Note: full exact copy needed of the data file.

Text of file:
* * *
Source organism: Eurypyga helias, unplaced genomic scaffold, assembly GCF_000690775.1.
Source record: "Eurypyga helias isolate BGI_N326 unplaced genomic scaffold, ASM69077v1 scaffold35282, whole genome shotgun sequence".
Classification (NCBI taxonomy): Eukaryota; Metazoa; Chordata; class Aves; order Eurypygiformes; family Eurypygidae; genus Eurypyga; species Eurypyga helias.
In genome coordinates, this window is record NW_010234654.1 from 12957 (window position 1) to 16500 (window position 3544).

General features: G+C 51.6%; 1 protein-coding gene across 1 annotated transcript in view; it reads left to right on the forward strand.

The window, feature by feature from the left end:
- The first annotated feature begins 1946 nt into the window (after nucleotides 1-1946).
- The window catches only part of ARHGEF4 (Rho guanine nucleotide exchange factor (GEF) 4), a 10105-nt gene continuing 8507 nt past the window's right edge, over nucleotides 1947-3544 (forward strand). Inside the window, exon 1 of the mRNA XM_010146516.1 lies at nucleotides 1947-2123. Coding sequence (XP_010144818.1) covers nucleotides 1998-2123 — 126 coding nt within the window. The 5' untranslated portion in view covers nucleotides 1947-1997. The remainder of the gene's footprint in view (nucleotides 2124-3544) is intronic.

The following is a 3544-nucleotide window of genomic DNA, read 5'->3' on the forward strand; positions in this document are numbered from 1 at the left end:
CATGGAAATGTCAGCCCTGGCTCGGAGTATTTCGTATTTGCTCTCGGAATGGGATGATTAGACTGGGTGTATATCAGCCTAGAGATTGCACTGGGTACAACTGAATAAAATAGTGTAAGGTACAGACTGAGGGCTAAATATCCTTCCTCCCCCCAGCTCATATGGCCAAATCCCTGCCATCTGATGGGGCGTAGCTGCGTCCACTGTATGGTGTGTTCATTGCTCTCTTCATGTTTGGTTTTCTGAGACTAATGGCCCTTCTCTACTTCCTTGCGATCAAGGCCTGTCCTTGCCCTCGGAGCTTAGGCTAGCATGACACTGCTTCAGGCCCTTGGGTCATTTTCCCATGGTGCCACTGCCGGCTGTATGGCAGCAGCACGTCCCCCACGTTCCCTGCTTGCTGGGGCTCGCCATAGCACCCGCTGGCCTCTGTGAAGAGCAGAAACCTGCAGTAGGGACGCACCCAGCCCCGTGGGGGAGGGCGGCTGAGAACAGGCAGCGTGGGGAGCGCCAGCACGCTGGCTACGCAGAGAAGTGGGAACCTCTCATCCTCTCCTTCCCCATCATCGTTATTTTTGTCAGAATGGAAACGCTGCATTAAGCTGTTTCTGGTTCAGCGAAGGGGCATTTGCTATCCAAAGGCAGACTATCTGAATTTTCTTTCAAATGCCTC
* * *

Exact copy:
Source organism: Eurypyga helias, unplaced genomic scaffold, assembly GCF_000690775.1.
Source record: "Eurypyga helias isolate BGI_N326 unplaced genomic scaffold, ASM69077v1 scaffold35282, whole genome shotgun sequence".
Classification (NCBI taxonomy): Eukaryota; Metazoa; Chordata; class Aves; order Eurypygiformes; family Eurypygidae; genus Eurypyga; species Eurypyga helias.
In genome coordinates, this window is record NW_010234654.1 from 12957 (window position 1) to 16500 (window position 3544).

General features: G+C 51.6%; 1 protein-coding gene across 1 annotated transcript in view; it reads left to right on the forward strand.

The window, feature by feature from the left end:
- The first annotated feature begins 1946 nt into the window (after nucleotides 1-1946).
- The window catches only part of ARHGEF4 (Rho guanine nucleotide exchange factor (GEF) 4), a 10105-nt gene continuing 8507 nt past the window's right edge, over nucleotides 1947-3544 (forward strand). Inside the window, exon 1 of the mRNA XM_010146516.1 lies at nucleotides 1947-2123. Coding sequence (XP_010144818.1) covers nucleotides 1998-2123 — 126 coding nt within the window. The 5' untranslated portion in view covers nucleotides 1947-1997. The remainder of the gene's footprint in view (nucleotides 2124-3544) is intronic.

The following is a 3544-nucleotide window of genomic DNA, read 5'->3' on the forward strand; positions in this document are numbered from 1 at the left end:
CATGGAAATGTCAGCCCTGGCTCGGAGTATTTCGTATTTGCTCTCGGAATGGGATGATTAGACTGGGTGTATATCAGCCTAGAGATTGCACTGGGTACAACTGAATAAAATAGTGTAAGGTACAGACTGAGGGCTAAATATCCTTCCTCCCCCCAGCTCATATGGCCAAATCCCTGCCATCTGATGGGGCGTAGCTGCGTCCACTGTATGGTGTGTTCATTGCTCTCTTCATGTTTGGTTTTCTGAGACTAATGGCCCTTCTCTACTTCCTTGCGATCAAGGCCTGTCCTTGCCCTCGGAGCTTAGGCTAGCATGACACTGCTTCAGGCCCTTGGGTCATTTTCCCATGGTGCCACTGCCGGCTGTATGGCAGCAGCACGTCCCCCACGTTCCCTGCTTGCTGGGGCTCGCCATAGCACCCGCTGGCCTCTGTGAAGAGCAGAAACCTGCAGTAGGGACGCACCCAGCCCCGTGGGGGAGGGCGGCTGAGAACAGGCAGCGTGGGGAGCGCCAGCACGCTGGCTACGCAGAGAAGTGGGAACCTCTCATCCTCTCCTTCCCCATCATCGTTATTTTTGTCAGAATGGAAACGCTGCATTAAGCTGTTTCTGGTTCAGCGAAGGGGCATTTGCTATCCAAAGGCAGACTATCTGAATTTTCTTTCAAATGCCTC